Congratulations for reaching the final destination on this Everest trip! I admire your and your son’s courage.

  6. Wow, what an accomplishment! And for the two of you two have shared that experience together – priceless. If I ever make it there, I’ll be sure to look for Zac’s sign.

  7. Larissa says:

    You know, Theodora, I’ve been following this series of yours with interest, thinking “If she can do it, I can too”. Now I’m glad you’ve documented everything so well, ’cause I’m happy to have experienced it vicariously through you 🙂

    • Theodora says:

      Yes! You CAN do it, too! You really don’t need to be super-fit at all, you just need to take it slowly. And it doesn’t cost nearly as much as everyone thinks, either…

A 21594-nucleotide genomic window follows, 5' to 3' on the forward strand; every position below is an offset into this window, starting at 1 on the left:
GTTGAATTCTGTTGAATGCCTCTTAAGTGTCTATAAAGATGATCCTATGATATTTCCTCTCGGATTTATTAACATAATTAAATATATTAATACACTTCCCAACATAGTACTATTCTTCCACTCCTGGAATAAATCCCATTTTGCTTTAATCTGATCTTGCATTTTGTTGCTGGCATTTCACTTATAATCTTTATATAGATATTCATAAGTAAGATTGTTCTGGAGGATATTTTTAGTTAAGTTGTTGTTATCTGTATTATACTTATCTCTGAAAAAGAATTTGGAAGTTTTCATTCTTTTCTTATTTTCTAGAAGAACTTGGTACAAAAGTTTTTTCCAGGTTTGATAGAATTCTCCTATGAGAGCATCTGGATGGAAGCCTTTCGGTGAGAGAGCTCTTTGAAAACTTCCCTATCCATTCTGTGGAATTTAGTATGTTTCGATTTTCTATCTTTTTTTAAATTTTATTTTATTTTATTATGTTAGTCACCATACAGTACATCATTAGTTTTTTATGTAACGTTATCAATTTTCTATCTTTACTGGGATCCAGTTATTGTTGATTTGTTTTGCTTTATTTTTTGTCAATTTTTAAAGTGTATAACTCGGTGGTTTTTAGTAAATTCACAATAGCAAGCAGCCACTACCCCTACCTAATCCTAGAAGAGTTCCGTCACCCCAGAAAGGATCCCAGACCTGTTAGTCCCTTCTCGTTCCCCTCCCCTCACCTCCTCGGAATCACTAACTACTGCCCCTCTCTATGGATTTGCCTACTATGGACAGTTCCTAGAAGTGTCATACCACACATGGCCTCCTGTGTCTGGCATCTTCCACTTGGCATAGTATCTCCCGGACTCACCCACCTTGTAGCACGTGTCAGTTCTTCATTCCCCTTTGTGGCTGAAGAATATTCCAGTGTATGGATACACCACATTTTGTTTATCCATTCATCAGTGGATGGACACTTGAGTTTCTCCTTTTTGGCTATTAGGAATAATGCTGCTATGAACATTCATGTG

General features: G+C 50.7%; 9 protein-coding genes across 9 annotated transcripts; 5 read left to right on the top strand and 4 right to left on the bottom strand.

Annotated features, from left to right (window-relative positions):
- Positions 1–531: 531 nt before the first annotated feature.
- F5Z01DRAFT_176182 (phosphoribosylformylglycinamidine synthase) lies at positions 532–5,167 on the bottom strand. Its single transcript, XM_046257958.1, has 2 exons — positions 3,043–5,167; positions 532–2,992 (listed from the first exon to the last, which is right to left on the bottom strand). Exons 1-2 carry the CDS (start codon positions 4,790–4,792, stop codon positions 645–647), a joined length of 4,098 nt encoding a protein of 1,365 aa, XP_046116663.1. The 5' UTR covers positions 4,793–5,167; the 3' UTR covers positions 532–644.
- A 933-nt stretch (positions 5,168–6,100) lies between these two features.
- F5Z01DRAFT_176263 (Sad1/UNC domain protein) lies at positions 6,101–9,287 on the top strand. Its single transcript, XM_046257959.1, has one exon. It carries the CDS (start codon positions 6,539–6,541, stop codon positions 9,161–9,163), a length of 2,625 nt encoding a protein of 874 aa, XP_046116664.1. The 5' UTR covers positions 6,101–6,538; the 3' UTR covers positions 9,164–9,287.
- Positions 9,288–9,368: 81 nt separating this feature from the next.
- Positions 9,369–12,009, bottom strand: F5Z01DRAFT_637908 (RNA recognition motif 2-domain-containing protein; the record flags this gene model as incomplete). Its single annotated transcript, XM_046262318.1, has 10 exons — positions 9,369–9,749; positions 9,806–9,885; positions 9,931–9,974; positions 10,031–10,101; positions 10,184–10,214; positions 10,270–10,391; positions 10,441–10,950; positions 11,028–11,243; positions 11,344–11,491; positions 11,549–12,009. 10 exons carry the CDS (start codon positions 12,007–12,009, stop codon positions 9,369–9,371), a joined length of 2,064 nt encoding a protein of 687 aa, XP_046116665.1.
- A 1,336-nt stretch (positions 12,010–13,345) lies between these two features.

8. Shubhajit says:

    Wow! photographs are lovely and what a tale to tell!!!

    The conversational story with some awesome photos make my heart excited.

  9. Jennifer says:

    Your son is lucky to have you for a mum. The experiences and adventures he’s had before he’s an official teenager are more than most of us have in a lifetime.

  10. Wow, what an amazing experience for him … and you!

  11. Carly says:

    Great post, can’t wait to get there in October! I’ve recommended your site to the charity i’m going with so they can all read about your time there. Whilst i’m sure it’ll be slightly different, the feeling will be the same 🙂

    • Theodora says:

      Thanks, Carly! I really do recommend the Gokyo route, or even the Three Passes if you have time — particularly given you’ve done Kili so you’re clearly historically OK with altitude…

  12. Elaine Pike says: